THE 1994 world championship begins next week with the traditional run to Monte Carlo, and it gives Ford their first chance to put Toyota to the test.
The American and Japanese firms will be at loggerheads throughout the season and there will be no better place for Ford to set the record straight than in the hills behind the Cote d'Azur.
In 1993, Ford's first year with the Escort-Cosworth, Francois Delecour looked destined to get the season off to a terrific start after establishing a commanding lead. But on the penultimate special stage of the race, literally minutes from the end of a four-day event, he was overtaken by his fellow Frenchman Didier Auriol in the Toyota-Celica.
Delecour won three races during the season and his Italian team-mate, Miki Biasion, added two more but Ford still finished runners-up to Toyota, whose No 1 driver, Juha Kankkunen, also won the drivers' title.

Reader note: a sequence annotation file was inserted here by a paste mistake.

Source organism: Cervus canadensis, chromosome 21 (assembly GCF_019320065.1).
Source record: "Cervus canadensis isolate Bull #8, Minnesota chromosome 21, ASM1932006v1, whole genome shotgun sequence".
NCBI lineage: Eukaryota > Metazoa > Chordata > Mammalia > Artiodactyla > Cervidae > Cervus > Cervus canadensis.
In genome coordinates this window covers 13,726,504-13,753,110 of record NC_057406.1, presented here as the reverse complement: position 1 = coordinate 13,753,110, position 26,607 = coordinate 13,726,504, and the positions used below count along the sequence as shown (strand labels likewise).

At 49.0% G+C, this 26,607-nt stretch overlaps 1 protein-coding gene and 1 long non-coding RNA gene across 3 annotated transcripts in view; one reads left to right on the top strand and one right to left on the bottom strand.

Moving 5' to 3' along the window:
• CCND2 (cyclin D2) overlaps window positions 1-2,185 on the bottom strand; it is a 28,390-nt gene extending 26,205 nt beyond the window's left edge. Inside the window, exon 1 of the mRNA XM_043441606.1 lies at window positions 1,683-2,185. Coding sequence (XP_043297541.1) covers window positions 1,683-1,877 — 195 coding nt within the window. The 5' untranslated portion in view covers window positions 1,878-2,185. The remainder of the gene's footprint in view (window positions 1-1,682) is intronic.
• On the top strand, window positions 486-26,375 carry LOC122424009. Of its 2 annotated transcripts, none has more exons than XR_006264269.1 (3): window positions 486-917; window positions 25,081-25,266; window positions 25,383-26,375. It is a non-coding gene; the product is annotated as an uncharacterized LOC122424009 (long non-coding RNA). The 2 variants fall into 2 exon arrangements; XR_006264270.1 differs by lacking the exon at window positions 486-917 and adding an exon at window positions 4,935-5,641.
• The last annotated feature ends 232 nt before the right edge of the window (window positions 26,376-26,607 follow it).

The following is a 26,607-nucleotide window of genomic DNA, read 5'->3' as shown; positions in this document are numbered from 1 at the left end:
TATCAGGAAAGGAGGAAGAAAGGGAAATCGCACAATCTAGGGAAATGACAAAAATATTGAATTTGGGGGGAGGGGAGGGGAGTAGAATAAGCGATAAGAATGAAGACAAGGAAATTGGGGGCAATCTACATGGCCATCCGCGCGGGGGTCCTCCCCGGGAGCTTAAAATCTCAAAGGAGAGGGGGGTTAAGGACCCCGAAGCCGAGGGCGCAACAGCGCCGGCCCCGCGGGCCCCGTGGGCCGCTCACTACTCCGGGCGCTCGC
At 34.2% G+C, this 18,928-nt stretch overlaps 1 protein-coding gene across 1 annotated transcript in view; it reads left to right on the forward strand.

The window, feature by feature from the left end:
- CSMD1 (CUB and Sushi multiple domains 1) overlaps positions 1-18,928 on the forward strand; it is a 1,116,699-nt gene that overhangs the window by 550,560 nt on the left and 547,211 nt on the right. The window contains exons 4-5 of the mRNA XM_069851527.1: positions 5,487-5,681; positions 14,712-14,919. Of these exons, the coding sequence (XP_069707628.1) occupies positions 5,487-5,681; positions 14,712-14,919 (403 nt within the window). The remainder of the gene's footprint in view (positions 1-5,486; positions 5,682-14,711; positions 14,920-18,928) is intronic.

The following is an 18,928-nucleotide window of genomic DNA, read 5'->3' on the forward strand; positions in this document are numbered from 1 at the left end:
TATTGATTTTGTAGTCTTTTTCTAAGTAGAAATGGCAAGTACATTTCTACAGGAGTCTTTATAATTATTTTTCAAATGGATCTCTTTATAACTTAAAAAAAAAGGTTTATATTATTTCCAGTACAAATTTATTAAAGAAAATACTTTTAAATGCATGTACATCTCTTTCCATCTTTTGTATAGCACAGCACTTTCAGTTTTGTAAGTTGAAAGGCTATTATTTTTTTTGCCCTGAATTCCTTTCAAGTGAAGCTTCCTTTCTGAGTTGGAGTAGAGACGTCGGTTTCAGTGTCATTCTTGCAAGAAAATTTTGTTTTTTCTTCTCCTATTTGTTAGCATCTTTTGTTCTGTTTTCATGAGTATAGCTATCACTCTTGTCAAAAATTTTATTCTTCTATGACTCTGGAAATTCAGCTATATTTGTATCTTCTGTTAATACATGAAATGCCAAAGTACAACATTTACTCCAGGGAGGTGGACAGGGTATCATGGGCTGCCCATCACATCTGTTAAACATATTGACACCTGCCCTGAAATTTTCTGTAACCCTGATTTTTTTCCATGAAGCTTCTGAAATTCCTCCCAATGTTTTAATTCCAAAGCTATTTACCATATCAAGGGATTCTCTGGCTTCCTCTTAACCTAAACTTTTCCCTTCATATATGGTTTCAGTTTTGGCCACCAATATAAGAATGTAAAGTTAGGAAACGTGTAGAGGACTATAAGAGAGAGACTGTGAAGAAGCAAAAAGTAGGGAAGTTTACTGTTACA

Kankkunen and Auriol, who will be looking for his fourth Monte Carlo victory, will be back when the first stage starts in Valence on Monday - whatever the weather. John Wheeler, the Ford Motorsport chief engineer, said: 'The most daunting element of this event is the logistics involving the weather conditions. Just 10 days before the start, some of the stages were impassable with 1.5 metres of snow.'
Two other Japanese marques will probably have little more than bit parts to play in this season's dramas, Subaru and Mitsubishi. Subaru's drivers for the new Impreza are Carlos Sainz, the world champion in 1990 and 1992, and Scotland's Colin McRae. The two men shared fifth place in last year's drivers' championship.
Sainz, who for 1993 switched from Toyota to Lancia just as the Italian firm were pulling out of the sport, will be looking to make amends for a fairly fruitless year.
McRae, who looks to be cursed in his annual bid to win the RAC Rally, notched his first victory in the world championship last season and now has the experience needed to win more often.
'In the time I've spent with Carlos so far, it's been me giving him the benefit of my experience with the car, but I know I'm going to learn a lot from him,' the 25-year-old said. 'It's my first Monte and the tarmac debut for the car, so I will still be learning a bit at the start.'
The other challenge will come from the Mitsubishi Lancers driven by Germany's Armin Schwarz and Sweden's Kenneth Eriksson.
The 62nd Monte Carlo rally starts on Monday and finishes on Thursday morning after 23 special stages and 622km of racing.Reuse content